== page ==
Santa's Land case continues; former owner fails to pay restitution


Editor's note: The previous version of this article, published in Friday's Reformer, contained a number of inaccuracies. This article has been corrected to reflect that Lillian Billewicz has pleaded not guilty to charges of animal neglect.

BRATTLEBORO >> The former owner of Santa's Land in Putney, who has pleaded not guilty to animal neglect in a case in which 18 animals died, does not have a plan in place to pay her restitution.

Lillian Billewicz appeared in Windham County Superior Court on Thursday and she was supposed to have a plan of how she would pay $32,839.18 to the Veteran's Home in Bennington for the care of the deer herd. But Billewicz showed up without any financial plan, wanting to further discuss who owned the animals at the time of the incident. Billewicz also asked whether she could regain custody of the animals.

"I thought we were going to continue discussion relative to the restitution," said Billewicz.

Tracy Shriver, the State's Attorney for Windham County, said Billewicz owes a private individual another $4,804.50 for the care of a handful of goats that were taken from the property.

Windham County Sheriff Keith Clark said his deputies found 16 dead deer, as well as a dead pheasant and a pot-bellied pig, when they arrived at the theme park on Route 5 in March 2014.

The Windham County Sheriff's Department conducted a search of Santa's Land after Deputy Trevor Dickerman went there a day earlier to look for animal caretaker, Brian Deistler, who had lost his license plate in a minor traffic accident. Dickerman went to Santa's Land looking for Deistler to return the plate. When Dickerman was at Santa's Land he reported back to Clark that "things did not look right," which led them to discover the dead animals.

In November 2014 and January 2015, the Windham County Superior Court held a civil forfeiture hearing of all of the animals. On March 14, the judge decided only the deer and goat herd would be forfeited. Billewicz immediately appealed the decision, but it was dismissed in January 2016, which made the civil forfeiture final. The state's attorney's office then asked the court to order Billewicz to pay the cost of care of the deer and goats and to transfer ownership.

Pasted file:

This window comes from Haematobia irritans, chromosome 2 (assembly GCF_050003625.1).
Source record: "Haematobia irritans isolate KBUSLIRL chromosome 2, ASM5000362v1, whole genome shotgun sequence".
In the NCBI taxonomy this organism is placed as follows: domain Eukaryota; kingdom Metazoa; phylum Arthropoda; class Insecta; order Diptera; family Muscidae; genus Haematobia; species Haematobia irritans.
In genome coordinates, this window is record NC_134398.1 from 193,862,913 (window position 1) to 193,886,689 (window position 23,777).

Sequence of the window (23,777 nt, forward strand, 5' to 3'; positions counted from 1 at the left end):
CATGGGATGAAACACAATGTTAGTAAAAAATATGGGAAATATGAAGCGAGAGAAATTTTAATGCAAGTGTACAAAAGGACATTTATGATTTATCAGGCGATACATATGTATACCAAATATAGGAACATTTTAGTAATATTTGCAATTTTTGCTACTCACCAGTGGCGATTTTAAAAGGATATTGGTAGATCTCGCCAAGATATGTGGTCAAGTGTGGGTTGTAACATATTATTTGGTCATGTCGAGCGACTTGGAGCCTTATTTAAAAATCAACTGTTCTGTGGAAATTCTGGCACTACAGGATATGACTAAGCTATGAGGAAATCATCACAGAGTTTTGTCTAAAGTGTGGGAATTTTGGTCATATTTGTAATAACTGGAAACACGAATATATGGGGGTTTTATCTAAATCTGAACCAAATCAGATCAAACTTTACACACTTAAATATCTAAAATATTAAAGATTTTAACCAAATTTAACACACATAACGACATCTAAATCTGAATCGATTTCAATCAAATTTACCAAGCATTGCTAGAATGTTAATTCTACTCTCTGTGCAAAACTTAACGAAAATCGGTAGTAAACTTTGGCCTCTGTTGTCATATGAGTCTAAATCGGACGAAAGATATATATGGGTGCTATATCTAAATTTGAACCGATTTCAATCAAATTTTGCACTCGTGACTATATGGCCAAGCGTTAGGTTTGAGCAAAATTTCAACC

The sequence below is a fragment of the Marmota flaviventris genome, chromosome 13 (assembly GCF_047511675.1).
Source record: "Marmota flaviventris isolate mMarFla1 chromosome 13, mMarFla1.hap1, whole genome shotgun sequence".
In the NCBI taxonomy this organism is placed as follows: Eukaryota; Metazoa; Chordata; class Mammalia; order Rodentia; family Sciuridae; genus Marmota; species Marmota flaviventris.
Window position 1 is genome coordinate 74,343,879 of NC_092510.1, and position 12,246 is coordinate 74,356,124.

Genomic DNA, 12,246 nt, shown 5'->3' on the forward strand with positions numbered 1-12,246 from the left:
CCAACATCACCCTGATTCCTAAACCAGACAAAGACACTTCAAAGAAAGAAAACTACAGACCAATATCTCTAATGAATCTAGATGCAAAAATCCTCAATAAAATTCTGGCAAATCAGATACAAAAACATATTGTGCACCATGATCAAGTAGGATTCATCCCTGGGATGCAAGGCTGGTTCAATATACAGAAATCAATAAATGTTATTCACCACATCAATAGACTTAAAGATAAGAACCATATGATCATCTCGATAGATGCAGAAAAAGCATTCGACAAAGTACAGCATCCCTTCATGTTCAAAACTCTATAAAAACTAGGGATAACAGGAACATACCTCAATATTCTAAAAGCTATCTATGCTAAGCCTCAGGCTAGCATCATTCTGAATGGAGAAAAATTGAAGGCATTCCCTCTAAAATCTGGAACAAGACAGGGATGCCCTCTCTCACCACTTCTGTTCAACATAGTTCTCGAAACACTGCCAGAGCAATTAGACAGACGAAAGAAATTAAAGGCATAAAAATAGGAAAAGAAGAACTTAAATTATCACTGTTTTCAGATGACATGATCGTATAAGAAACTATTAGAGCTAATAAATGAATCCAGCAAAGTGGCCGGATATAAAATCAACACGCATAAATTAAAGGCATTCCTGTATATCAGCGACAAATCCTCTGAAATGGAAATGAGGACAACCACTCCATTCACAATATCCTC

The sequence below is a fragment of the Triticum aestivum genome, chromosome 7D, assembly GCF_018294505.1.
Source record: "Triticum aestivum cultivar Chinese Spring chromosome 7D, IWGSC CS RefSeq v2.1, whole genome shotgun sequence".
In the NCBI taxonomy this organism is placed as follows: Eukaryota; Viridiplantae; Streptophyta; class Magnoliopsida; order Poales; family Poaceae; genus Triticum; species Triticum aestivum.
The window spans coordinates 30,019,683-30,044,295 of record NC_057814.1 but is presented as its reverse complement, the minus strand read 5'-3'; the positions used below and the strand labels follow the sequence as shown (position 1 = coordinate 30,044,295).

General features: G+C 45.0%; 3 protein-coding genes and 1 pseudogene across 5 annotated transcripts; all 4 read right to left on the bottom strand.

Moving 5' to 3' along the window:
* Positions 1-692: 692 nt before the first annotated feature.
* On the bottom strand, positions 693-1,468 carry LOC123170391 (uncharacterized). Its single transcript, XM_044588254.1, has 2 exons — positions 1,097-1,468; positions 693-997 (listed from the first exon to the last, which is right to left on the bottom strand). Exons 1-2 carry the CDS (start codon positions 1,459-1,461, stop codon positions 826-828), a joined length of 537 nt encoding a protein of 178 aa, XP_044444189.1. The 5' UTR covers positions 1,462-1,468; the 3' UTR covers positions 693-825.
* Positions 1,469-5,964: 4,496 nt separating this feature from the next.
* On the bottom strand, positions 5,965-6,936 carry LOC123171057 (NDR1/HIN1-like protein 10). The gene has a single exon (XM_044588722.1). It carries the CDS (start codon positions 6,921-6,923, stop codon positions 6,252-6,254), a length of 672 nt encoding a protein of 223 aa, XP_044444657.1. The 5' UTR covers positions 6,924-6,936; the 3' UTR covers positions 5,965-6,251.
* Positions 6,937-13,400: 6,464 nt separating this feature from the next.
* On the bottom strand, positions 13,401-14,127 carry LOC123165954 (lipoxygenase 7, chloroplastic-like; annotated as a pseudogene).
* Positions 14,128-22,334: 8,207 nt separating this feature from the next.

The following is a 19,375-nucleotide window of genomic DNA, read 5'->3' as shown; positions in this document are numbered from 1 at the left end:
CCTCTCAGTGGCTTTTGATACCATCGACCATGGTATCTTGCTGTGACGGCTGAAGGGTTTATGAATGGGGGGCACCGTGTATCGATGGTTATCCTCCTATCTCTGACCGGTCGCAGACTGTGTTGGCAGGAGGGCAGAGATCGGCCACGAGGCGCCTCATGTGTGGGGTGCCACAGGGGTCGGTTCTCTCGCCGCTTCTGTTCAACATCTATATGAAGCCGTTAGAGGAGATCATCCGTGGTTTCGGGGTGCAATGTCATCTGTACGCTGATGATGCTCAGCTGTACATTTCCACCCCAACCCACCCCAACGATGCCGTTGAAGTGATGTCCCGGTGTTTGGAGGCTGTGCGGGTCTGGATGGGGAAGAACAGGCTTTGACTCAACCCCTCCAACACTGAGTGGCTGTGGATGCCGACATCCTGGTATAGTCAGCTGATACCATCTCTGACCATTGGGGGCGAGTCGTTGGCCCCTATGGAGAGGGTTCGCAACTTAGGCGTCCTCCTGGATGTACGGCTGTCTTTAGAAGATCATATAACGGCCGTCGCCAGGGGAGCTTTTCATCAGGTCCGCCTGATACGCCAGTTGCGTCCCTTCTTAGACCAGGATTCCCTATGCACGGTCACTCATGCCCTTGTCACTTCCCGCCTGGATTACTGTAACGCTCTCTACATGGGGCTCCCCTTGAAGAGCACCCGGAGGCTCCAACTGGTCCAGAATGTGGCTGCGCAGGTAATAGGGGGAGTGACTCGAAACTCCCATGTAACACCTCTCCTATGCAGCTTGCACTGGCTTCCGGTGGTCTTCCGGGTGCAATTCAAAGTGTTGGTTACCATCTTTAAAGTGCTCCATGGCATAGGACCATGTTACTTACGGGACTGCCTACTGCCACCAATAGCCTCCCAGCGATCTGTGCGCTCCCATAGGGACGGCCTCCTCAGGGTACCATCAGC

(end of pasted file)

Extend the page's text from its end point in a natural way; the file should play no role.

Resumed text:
On Thursday, Billewicz told the court that because she lost the animals and no longer owns Santa's Land that she should not be responsible for the cost of their care.

"Well, yeah, they took them away because you weren't caring for them, so they had to," Superior Court Judge Katherine Hayes responded.

Hayes added that the "end of the story" was that Billewicz was responsible for the care of the animals at the time of the incident, and any expenses that were incurred by anyone who provided care for the animals is part of the restitution.

The judge then told Billewicz about her options on how she could pay restitution, and Billewicz said she was not prepared to pay any dollar amount.

"So you have not been able to analyze your finances to make a decision?" Judge Hayes asked Billewicz.

Without any hesitation, Billewicz responded, "No."

The judge scheduled a date on April 5 to discuss Billewicz's ability to pay the restitution.

Santa's Land has not reopened since the case was resolved.

The criminal charges with regards to all the animals remain pending.

Maddi Shaw can be reached at 802-254-2311, ext. 275.


If you'd like to leave a comment (or a tip or a question) about this story with the editors, please email us. We also welcome letters to the editor for publication; you can do that by filling out our letters form and submitting it to the newsroom.

Powered by Creative Circle Media Solutions